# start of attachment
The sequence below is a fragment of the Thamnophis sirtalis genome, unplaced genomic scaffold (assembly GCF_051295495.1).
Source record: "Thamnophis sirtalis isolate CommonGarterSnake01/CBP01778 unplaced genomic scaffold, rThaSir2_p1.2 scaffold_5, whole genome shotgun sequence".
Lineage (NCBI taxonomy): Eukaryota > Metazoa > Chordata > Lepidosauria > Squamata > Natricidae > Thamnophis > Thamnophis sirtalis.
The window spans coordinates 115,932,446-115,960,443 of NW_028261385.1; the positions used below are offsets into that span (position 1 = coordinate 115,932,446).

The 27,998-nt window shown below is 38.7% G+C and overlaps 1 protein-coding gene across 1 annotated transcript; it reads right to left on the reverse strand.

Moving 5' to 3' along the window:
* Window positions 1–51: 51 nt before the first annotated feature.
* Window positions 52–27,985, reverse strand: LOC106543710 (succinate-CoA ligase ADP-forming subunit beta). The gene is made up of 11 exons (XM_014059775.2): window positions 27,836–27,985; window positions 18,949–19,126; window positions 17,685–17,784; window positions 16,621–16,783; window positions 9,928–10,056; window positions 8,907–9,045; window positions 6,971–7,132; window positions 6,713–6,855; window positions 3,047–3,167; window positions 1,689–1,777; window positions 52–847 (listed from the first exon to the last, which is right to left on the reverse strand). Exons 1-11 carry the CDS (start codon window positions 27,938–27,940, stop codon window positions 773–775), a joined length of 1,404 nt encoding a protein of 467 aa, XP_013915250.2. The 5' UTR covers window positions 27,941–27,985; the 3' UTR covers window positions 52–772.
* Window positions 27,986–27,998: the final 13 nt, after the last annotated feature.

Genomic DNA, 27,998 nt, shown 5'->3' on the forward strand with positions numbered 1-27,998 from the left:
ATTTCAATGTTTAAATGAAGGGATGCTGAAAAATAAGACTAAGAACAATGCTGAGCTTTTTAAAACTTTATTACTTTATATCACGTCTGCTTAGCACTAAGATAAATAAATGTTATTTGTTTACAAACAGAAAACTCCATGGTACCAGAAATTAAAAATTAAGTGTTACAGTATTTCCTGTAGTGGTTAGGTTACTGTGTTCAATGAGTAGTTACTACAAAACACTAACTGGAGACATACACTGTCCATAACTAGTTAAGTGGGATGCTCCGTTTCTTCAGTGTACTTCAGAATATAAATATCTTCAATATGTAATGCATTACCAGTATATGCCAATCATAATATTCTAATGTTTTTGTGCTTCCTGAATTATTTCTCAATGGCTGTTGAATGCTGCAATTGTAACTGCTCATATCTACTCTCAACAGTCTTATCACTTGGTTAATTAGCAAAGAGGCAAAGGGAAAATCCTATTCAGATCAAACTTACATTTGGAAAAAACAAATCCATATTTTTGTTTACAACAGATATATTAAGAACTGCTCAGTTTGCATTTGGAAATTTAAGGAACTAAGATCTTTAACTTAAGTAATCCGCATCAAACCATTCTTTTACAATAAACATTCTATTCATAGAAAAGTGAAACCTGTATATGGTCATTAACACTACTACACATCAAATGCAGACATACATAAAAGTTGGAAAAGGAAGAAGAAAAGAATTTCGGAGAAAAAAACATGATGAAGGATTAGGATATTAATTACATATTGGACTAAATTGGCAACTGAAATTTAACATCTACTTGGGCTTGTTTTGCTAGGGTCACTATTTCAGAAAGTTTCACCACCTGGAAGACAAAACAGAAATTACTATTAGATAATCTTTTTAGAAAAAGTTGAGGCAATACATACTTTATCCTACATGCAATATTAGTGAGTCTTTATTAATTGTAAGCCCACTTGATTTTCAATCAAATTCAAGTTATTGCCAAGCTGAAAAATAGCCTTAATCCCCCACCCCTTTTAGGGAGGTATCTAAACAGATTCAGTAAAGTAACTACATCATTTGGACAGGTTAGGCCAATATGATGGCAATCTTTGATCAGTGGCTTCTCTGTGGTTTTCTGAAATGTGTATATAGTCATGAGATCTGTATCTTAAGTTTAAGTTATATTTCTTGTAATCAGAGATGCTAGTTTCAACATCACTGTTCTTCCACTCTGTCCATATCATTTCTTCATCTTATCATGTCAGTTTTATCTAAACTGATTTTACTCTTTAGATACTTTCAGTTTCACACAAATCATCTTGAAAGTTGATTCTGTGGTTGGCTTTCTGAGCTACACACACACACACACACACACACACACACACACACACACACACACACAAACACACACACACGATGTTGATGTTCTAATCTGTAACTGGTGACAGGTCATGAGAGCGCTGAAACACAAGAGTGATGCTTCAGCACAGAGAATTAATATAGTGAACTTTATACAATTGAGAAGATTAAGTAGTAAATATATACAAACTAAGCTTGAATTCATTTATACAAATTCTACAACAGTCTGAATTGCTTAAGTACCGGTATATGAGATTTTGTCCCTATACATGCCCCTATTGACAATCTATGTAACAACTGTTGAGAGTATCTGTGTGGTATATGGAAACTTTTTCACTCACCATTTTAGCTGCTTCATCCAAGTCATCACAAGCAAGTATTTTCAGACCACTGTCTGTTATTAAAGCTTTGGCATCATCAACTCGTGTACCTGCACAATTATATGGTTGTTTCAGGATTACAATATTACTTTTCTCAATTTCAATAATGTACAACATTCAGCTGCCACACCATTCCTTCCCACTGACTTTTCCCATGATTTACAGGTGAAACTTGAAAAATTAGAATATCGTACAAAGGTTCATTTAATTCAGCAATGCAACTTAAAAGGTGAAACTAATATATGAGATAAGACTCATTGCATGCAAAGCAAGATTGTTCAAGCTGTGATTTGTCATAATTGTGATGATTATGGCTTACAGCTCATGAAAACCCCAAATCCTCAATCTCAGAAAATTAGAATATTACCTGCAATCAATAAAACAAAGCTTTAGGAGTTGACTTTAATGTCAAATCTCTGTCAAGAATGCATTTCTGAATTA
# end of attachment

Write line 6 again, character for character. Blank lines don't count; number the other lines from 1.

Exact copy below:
Moving 5' to 3' along the window: